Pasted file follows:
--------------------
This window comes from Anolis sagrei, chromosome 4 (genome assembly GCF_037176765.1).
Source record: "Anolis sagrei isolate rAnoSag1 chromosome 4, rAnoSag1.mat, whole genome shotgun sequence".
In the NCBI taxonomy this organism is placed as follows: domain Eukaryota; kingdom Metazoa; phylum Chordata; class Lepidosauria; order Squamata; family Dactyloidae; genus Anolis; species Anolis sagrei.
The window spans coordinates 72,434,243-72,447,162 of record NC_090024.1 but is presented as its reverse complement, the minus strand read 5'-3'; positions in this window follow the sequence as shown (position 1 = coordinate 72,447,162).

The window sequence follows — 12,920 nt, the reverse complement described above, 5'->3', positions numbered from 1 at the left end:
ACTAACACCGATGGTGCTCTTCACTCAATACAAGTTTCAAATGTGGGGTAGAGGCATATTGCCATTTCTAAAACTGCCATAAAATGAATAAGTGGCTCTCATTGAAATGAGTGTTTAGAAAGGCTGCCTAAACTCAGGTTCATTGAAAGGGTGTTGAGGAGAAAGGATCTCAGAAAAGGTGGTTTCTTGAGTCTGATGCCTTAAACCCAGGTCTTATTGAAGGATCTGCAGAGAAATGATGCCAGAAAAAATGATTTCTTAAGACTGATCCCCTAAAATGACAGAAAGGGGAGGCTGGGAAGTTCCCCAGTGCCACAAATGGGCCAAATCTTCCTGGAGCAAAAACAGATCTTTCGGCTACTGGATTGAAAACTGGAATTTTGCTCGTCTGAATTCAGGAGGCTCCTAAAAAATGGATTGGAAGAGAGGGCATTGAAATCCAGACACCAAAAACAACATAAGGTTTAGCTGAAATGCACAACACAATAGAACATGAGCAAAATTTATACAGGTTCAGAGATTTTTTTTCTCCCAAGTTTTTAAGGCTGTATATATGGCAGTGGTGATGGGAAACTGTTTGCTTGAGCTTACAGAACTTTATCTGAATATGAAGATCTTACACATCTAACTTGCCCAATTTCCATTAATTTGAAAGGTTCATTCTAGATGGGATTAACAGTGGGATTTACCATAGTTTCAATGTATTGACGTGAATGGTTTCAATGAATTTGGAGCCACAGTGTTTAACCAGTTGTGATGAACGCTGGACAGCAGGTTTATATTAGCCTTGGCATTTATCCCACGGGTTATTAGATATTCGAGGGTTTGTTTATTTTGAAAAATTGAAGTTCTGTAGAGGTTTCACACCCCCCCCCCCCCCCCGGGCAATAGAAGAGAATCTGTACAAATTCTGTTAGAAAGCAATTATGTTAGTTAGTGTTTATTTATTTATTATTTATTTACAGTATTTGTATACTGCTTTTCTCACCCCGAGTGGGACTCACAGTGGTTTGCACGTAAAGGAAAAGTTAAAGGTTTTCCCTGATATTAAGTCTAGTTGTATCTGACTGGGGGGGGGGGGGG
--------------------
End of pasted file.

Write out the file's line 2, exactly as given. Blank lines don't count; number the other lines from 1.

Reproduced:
Source record: "Anolis sagrei isolate rAnoSag1 chromosome 4, rAnoSag1.mat, whole genome shotgun sequence".